JOURNAL ARTICLE

Dental care for pregnant women: an assessment of North Carolina general dentists

Elizabeth Prada Da Costa, Jessica Y Lee, R Gary Rozier, Leslie Zeldin
Journal of the American Dental Association 2010, 141 (8): 986-94
20675424

BACKGROUND: The authors conducted a study to examine factors associated with general dentists' provision of care for pregnant women and the extent to which they provide comprehensive dental care.

METHODS: The authors mailed an 86-item questionnaire to 1,000 practicing general dentists in North Carolina. Survey domains included provider knowledge about pregnancy and dental health, dental treatment practices, barriers to providing care, outcome expectancy, and personal and practice demographics. The primary dependent variables the authors analyzed were whether dentists provided any treatment to pregnant women and, among those who did, the extent to which they provided comprehensive services. The authors performed multivariate regression analyses to determine factors associated with dentists' provision of care to pregnant women (P < .05).

RESULTS: A total of 513 surveys were returned (a response rate of 51.3 percent), of which 495 surveys had complete responses. The authors included the completed surveys in their analyses. The mean age of the respondents was 46 years. The results of multivariate analysis showed that respondents who perceived a lack of demand for services among pregnant women and provided preconception counseling were less likely to provide any treatment for pregnant patients than were those who perceived a demand for services and who did not provide preconception counseling, respectively. Dentists who were male, had a low knowledge score, provided preconception counseling and treated largely white populations of patients were less likely than female dentists, those who had moderate or high knowledge scores, and those who treated a population of minority patients to provide comprehensive care for pregnant women.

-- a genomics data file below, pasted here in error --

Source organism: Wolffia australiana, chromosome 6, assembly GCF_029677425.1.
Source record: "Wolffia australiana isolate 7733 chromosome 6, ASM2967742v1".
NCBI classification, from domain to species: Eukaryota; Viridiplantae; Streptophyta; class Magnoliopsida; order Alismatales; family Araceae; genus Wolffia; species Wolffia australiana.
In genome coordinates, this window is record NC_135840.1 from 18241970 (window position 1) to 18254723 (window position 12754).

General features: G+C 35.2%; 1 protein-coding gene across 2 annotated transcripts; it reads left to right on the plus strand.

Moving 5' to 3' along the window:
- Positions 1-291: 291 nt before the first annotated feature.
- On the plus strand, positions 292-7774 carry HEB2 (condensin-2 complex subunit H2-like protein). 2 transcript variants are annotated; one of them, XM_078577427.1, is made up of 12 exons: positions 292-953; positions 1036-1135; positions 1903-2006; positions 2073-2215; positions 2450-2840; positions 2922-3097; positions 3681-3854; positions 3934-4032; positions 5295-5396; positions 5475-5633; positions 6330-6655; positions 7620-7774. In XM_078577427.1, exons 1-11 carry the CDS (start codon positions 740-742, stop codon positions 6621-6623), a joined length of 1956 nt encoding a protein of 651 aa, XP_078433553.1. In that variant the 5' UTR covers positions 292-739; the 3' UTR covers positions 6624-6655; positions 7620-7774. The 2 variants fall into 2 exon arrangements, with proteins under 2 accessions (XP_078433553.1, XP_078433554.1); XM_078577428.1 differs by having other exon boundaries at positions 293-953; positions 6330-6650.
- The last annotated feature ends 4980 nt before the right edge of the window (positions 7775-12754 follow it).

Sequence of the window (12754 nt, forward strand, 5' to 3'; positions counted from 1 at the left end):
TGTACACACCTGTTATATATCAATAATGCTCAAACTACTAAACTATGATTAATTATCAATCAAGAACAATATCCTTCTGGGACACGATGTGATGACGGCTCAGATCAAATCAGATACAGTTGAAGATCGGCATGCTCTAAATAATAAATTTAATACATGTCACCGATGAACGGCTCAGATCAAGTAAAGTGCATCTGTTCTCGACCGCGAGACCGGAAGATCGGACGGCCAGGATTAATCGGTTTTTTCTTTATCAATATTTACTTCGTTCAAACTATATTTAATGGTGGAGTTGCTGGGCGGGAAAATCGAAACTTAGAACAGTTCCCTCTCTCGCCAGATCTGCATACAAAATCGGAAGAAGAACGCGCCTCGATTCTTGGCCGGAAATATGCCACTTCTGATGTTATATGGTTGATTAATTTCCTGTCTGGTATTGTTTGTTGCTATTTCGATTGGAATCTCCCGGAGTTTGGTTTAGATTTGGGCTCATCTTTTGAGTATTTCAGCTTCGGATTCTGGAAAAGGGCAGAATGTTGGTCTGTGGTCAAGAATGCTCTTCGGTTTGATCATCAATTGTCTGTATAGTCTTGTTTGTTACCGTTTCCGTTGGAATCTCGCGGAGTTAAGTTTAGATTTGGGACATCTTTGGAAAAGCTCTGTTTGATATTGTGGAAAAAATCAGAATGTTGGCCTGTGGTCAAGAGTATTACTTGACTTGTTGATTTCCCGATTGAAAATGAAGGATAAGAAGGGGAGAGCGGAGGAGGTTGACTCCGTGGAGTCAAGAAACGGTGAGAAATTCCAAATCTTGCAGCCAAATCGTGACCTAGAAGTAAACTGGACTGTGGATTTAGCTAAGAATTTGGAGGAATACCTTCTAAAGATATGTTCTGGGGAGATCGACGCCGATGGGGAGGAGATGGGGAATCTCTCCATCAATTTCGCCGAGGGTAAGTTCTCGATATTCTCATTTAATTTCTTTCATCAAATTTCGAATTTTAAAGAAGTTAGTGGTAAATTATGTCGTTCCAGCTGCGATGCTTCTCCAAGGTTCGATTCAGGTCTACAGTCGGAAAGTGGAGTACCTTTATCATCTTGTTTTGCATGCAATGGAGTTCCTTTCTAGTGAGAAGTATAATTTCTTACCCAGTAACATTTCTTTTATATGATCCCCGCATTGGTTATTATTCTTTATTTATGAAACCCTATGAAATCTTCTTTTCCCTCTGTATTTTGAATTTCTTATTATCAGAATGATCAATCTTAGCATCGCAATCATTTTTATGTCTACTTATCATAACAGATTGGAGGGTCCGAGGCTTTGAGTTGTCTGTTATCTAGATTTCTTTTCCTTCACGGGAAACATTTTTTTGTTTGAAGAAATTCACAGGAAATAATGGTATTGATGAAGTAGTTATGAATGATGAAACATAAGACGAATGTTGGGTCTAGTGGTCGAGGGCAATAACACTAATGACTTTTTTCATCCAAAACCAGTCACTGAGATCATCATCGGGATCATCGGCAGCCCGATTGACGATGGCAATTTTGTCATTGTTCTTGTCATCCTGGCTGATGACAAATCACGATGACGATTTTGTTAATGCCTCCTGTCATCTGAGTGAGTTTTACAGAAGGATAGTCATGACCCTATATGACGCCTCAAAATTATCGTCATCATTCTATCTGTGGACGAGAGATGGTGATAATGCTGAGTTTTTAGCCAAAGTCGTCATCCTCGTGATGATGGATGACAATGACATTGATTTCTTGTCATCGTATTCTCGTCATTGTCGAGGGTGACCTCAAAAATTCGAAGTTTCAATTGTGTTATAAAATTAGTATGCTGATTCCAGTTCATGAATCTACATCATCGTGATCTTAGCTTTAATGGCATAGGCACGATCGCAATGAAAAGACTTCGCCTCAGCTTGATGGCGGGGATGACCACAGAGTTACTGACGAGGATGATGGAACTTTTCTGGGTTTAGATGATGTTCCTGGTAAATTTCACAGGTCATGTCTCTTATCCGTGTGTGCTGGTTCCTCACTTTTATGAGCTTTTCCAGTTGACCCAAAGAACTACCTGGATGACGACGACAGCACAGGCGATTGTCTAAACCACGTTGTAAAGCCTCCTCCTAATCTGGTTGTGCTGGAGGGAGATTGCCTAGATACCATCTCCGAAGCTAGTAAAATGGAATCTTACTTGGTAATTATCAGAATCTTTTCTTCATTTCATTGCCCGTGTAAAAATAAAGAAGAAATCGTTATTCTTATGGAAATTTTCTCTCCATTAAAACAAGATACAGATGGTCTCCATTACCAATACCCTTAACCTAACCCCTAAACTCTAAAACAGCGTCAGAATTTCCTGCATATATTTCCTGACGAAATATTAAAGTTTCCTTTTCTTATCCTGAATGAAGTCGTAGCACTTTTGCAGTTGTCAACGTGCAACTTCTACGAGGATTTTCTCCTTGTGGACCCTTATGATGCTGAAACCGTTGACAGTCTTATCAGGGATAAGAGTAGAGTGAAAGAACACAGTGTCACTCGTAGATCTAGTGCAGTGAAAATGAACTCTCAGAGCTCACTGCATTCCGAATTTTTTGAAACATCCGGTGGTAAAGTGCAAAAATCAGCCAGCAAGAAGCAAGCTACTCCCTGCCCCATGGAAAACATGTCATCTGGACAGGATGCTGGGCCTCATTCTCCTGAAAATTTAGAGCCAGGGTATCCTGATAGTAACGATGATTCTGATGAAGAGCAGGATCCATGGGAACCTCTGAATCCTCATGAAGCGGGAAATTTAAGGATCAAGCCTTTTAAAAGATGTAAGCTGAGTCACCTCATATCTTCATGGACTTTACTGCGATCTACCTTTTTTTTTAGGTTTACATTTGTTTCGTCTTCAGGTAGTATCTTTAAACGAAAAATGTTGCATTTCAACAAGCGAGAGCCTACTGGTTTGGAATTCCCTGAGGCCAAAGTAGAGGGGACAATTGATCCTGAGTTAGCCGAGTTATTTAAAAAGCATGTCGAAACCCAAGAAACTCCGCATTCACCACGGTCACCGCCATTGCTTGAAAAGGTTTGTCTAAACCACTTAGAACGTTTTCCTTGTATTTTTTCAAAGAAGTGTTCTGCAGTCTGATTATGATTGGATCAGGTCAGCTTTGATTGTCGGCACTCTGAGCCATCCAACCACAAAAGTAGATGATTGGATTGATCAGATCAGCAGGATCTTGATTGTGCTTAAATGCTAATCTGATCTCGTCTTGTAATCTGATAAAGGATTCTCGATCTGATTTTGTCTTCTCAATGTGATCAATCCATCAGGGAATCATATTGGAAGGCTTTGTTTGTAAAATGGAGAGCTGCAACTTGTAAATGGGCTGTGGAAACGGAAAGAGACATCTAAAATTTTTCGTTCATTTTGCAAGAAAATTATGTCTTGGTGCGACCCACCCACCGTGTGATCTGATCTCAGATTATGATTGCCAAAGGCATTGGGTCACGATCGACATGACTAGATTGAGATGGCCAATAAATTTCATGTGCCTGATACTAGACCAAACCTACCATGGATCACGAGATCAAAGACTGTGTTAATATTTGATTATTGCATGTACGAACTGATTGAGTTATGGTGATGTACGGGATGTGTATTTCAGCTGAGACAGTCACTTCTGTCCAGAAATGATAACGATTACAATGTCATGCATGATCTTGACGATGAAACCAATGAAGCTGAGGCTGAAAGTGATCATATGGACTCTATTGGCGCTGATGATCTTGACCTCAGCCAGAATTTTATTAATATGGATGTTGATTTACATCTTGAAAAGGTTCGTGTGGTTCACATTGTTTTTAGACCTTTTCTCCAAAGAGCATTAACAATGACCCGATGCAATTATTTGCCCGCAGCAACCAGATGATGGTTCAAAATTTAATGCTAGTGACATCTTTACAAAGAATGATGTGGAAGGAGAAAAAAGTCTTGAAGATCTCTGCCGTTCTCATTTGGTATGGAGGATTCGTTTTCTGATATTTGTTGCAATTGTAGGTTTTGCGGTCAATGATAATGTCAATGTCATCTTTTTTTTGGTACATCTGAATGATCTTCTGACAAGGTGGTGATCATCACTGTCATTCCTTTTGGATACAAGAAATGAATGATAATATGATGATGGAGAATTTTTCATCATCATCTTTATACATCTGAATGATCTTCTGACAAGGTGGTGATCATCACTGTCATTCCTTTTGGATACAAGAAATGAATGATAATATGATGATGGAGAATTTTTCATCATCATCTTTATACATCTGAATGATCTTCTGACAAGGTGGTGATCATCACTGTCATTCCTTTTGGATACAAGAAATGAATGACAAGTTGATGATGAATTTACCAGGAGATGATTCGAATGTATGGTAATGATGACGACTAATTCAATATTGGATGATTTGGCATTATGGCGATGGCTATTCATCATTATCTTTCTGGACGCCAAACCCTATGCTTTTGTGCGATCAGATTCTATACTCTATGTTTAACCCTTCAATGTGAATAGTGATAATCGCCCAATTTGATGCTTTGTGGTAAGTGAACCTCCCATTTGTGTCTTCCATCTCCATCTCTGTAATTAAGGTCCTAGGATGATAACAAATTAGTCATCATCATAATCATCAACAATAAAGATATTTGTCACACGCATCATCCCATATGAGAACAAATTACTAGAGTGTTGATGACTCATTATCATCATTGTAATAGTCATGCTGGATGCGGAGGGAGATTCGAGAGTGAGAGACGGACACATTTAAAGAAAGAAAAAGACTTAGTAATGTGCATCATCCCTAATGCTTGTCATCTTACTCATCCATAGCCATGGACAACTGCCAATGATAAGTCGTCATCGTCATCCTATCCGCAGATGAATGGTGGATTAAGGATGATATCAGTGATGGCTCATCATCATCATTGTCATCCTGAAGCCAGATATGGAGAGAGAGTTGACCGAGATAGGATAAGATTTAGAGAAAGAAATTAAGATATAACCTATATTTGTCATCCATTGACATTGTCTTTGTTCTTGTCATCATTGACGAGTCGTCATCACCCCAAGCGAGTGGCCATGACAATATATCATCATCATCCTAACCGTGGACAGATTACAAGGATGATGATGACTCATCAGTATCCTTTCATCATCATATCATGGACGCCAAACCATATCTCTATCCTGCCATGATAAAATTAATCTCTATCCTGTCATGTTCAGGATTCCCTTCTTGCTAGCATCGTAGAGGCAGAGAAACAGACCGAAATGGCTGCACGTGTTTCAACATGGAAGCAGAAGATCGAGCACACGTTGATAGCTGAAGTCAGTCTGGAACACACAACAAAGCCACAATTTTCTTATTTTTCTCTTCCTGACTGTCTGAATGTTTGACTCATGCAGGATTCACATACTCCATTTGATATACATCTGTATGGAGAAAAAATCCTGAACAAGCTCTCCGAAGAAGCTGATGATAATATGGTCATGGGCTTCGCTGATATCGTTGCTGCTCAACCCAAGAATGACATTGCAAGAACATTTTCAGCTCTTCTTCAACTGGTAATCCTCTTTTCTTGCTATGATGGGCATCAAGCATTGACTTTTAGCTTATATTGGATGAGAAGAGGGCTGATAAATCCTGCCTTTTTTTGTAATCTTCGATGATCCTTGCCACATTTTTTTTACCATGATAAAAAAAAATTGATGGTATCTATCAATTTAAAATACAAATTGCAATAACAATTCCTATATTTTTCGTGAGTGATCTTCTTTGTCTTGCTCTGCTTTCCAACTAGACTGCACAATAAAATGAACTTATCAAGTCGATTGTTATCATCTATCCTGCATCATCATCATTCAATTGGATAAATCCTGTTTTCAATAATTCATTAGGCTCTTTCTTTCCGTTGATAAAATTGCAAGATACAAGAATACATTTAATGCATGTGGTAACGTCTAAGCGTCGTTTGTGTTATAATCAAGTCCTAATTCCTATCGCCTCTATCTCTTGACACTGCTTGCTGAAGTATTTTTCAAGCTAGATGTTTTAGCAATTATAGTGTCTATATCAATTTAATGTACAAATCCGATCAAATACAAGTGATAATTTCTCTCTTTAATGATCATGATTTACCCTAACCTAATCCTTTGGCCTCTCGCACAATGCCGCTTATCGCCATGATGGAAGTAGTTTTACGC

CONCLUSIONS: Most general dentists in private practice provide care for pregnant women, but the authors found notable gaps in dental provider knowledge and comprehensive dental services available for pregnant women.

CLINICAL IMPLICATIONS: Although many general dentists provide some dental care to pregnant women, more should be done to ensure that this care is comprehensive.

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